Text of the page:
Photovoltaics, or PV for short, is a solar power technology that uses solar cells or solar photovoltaic arrays to convert energy from the sun into electricity. Photovoltaics is also the field of study relating to this technology.

Solar arrays are increasingly incorporated into new domestic and industrial buildings as a principal or ancillary source of electrical power. Typically, an array is incorporated into the roof or walls of a building, roof tiles can now even be purchased with an integrated PV cell. Arrays can also be retrofitted into existing buildings; in this case they are usually fitted on top of the existing roof structure. Alternatively, an array can be located separately from the building but connected by cable to supply power for the building.

The largest installations are grid-connected systems. These systems are connected to the utility grid through a direct current to alternating current (DC-AC) inverter. When the load required in the building is more than that supplied by the PV array then electricity will be drawn from the grid; conversely when the PV array is generating more power than is needed in the building then electricity will be exported to the grid. Batteries are not required and standard AC electrical equipment may be used.

There are many research institutions and departments at universities around the world who are active in photovoltaics research. Countries which are particularly active include Germany, Spain, Japan, Australia, China, and the USA. 

A solar cell (or a "photovoltaic" cell) is a device that converts photons from the sun (solar light) into electricity. In general, a solar cell that includes the capacity to capture both solar and nonsolar sources of light (such as photons from incandescent bulbs) is termed a photovoltaic cell. Fundamentally, the device needs to fulfill only two functions: photogeneration of charge carriers (electrons and holes) in a light-absorbing material, and separation of the charge carriers to a conductive contact that will transmit the electricity. This conversion is called the photovoltaic effect, and the field of research related to solar cells is known as photovoltaics.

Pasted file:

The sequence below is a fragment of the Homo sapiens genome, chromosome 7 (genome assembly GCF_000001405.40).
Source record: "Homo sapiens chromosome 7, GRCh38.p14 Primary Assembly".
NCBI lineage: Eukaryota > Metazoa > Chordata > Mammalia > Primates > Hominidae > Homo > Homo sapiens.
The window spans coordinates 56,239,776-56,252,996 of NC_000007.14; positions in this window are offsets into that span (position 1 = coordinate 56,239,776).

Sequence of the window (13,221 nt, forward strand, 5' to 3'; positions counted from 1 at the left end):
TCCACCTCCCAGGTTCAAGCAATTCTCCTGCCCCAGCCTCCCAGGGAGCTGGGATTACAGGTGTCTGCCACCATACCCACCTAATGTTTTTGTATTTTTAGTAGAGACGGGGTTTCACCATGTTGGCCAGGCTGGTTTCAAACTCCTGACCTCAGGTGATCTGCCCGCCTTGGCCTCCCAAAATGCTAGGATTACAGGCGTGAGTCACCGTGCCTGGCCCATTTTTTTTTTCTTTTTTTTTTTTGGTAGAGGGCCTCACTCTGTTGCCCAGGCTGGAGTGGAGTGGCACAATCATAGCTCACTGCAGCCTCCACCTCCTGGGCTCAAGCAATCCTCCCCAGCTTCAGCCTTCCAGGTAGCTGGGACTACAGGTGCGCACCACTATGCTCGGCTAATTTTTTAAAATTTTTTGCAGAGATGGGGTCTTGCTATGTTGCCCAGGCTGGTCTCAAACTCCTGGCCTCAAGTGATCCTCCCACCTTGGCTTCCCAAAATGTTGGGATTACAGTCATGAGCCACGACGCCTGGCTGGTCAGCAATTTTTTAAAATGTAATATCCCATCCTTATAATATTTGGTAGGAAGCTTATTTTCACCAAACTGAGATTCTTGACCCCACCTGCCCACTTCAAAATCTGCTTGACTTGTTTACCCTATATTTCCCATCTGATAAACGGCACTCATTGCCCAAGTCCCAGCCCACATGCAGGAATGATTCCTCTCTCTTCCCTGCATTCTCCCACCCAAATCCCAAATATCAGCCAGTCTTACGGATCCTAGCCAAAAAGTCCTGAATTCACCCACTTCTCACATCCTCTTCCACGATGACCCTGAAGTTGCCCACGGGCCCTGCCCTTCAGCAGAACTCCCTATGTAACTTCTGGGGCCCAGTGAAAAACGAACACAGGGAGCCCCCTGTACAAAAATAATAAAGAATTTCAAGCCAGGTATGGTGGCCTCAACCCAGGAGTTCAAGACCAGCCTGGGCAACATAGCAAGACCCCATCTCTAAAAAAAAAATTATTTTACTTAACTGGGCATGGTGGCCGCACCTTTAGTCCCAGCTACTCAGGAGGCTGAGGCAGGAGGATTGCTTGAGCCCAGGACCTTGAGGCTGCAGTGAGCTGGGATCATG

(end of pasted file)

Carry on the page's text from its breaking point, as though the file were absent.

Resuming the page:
Solar cells have many applications. Historically solar cells have been used in situations where electrical power from the grid is unavailable, such as in remote area power systems, Earth orbiting satellites or space probes , consumer systems, e.g. handheld calculators or wrist watches, remote radiotelephones and water pumping applications. Recently solar cells are particularly used in assemblies of solar modules (photovoltaic arrays) connected to the electricity grid through an inverter, often in combination with a net metering arrangement. 

Solar cells are regarded as one of the key technologies towards a sustainable energy supply.The term solar panel is best applied to a flat solar thermal collector, such as a solar hot water or air panel used to heat water, air, or otherwise collect solar thermal energy. But 'solar panel' may also refer to a photovoltaic module which is an assembly of solar cells used to generate electricity. In all cases, the panels are typically flat, and are available in various heights and widths.

An array is an assembly of solar-thermal panels or photovoltaic (PV) modules; the panels can be connected either in parallel or series depending upon the design objective. Solar panels typically find use in residential, commercial, institutional, and light industrial applications.

Some universities and institutes which have a photovoltaics research department:

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Deployment of solar power depends largely upon local conditions and requirements. But as all industrialised nations share a need for electricity, it is clear that solar power will increasingly be used to supply a cheap, reliable electricity supply. In 2004 the worldwide production of solar cells increased by 60% but silicon shortages reduced growth afterwards.Every technology causes some amount of harm to the environment. Unlike fossil fuel based technologies, solar power does not lead to any harmful emissions during operation, but the production of the panels leads to some amount of pollution. 

Renewable energy (Non-Conventional Energy) is defined as "energy derived from resources that are regenerative or for all practical purposes can not be depleted." Renewable energy sources contribute approximately 29.3% of human energy use worldwide. The prime source of renewable energy is solar radiation, i.e. sunlight. The Earth-Atmosphere system supports approximately 5.4 x 1024 joules per year in the solar radiation cycle (Sorensen, 2004). Non-renewable is the opposite of renewable.

Mankind's traditional uses of wind, water, and solar power are widespread in developed and developing countries; but the mass production of electricity using renewable energy sources has become more commonplace only recently, reflecting the major threats of climate change due to pollution, exhaustion of fossil fuels, and the environmental, social and political risks of fossil fuels and nuclear power. Many countries and organizations promote renewable energies through taxes and subsidies. Varying definitions of the term renewable energy have been adopted to define eligibility under these policies.